The market town of Loughborough had been expanding rapidly during the late 19th and early 20th centuries as rural populations migrated to the town to work in its factories. Situated in the middle of England with a good road, rail and canal network, Loughborough was becoming an important industrial centre. Its situation made it suitable to trade with both the North and the South of England.
In 1859 a purpose-built bell foundry was established in Freehold Street where it remains to this day. The poignant story of the losses endured by the affluent Taylor family mirrors the suffering of countless others, men and women of all social classes during the period of the Great War.
Other industries followed Taylors, especially on the back of the hosiery industry – The Nottingham Manufacturing Company, needlemakers such as Grudgings, the Brush, the Empress Works of Herbert Morris, Coltmans the boiler makers and Messengers, makers of conservatories. Loughborough was famous for knitwear which employed many people. Cartwright and Warners (which became Towles), I and R Morley and Merino Spinning Mills on Nottingham Road, Charles Lowe in Clarence Street, Wright’s Mill in Mill Street (now Market Street), Cotton’s, G Braund in Woodgate and Handford and Millers were the chief employers. Clarkes Dyeworks in Devonshire Square, the Whitegate Dyeworks and Godkins in Meadow Lane employed dyers and finishers.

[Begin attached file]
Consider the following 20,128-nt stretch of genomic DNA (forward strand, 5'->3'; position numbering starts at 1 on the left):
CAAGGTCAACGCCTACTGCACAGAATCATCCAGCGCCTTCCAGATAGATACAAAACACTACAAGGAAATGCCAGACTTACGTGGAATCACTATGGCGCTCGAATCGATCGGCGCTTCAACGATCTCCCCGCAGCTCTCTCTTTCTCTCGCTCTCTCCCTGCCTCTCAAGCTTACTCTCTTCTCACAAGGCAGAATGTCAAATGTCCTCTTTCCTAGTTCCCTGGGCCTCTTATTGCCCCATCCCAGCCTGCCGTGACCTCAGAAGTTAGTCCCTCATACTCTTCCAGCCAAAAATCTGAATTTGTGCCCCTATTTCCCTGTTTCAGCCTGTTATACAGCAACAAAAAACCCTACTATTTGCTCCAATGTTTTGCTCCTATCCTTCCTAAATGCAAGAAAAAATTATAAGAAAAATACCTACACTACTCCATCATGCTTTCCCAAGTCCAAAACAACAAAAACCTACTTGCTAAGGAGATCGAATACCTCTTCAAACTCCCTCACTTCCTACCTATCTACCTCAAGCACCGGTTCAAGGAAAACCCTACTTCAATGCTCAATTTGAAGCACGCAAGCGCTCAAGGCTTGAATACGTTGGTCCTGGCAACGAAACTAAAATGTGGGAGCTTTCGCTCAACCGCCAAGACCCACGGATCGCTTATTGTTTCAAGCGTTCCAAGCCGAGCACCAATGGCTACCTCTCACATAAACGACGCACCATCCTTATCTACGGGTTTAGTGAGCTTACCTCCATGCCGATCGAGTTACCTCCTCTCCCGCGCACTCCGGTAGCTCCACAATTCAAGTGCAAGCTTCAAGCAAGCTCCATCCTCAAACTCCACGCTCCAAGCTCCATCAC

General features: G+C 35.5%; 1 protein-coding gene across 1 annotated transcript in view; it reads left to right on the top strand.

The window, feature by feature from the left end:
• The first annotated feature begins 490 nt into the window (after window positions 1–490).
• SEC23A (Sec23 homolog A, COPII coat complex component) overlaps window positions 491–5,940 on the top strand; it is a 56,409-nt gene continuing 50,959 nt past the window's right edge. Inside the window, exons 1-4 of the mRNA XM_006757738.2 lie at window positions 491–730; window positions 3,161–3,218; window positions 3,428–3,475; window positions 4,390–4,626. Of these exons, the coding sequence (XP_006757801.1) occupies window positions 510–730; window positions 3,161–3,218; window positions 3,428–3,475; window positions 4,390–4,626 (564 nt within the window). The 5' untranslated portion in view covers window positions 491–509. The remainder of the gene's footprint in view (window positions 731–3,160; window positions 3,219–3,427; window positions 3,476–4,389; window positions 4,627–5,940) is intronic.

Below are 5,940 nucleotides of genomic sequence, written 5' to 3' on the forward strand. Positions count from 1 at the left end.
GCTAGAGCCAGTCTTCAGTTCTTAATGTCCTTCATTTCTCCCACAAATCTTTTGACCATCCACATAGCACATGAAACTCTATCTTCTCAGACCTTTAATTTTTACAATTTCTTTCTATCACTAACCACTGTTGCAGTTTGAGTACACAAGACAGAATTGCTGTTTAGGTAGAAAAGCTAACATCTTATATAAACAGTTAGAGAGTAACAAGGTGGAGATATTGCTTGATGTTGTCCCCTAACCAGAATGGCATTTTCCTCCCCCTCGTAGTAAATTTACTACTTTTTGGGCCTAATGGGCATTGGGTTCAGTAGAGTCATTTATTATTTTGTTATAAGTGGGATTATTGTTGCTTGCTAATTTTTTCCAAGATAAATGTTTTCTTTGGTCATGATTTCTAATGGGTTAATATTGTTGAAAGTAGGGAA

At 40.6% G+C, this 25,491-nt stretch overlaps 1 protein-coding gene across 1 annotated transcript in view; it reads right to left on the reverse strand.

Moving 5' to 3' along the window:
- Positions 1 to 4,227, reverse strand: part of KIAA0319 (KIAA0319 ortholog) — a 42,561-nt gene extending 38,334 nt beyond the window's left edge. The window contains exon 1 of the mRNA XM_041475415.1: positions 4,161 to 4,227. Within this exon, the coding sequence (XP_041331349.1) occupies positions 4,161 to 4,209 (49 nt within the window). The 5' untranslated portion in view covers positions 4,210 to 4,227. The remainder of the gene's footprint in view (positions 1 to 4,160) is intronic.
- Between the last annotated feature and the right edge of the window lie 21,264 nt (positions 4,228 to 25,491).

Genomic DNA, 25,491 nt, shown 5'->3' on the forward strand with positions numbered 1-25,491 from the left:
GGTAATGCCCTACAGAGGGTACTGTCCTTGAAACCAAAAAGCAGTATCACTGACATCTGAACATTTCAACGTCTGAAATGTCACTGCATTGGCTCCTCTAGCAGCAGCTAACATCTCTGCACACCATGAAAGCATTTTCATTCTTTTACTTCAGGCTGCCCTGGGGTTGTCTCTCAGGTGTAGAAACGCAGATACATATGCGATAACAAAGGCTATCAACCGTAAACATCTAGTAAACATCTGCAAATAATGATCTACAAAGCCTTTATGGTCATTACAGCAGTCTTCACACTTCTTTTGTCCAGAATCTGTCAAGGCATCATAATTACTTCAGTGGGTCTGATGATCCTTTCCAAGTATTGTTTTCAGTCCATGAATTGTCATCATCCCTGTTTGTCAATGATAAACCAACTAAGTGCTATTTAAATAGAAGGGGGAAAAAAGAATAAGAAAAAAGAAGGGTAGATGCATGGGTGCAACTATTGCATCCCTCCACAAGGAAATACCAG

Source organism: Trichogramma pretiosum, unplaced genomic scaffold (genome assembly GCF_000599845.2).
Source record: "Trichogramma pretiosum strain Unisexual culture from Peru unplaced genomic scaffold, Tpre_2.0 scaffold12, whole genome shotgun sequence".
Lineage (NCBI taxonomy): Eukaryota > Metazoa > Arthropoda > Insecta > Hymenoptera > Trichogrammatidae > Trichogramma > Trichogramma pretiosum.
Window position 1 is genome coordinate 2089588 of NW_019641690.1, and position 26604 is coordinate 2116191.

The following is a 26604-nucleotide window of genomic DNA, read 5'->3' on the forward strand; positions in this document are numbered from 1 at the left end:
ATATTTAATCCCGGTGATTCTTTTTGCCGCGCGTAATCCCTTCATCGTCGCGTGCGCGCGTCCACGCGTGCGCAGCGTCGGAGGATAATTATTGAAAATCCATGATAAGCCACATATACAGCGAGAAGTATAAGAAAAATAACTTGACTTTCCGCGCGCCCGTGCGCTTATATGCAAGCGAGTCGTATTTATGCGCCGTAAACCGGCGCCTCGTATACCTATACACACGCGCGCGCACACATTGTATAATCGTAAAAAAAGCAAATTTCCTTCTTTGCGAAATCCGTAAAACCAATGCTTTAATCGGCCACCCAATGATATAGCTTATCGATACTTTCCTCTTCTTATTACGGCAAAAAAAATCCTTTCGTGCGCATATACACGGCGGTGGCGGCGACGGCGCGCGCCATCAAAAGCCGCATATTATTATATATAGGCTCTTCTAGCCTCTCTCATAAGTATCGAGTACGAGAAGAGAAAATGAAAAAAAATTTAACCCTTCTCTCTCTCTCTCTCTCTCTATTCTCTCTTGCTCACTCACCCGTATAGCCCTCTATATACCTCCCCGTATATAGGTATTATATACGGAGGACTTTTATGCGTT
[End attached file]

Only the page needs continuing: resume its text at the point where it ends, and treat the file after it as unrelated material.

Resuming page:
Apart from the larger industries there was an active commercial sector and smaller scale specialist ‘craft’ enterprises and family businesses. As the town grew some of these also extended out to some of the surrounding villages developing into larger scale industrial scale production units.
Life in the early part of the century was tough for many, there was widespread hardship and poverty: basic housing in the town centre consisting of ‘two up two downs’ with communal outside toilets that had been erected quickly to meet workers’ needs. Many were located in a series of ‘courts’ around the centre of the town giving quite a tight or cramped feel to the area. Other areas such as Storer Road, Park Road and the Frederick Street area had more substantial housing built for the rising population of more skilled industrial workers and clerical, administrative and service providers.
So this busy industrial, market town with an emerging interest in further education, religiously inclined, partially poverty ridden but improving, lively in its social offer, offering pretty much full employment was readily getting on with life when the call to arms came…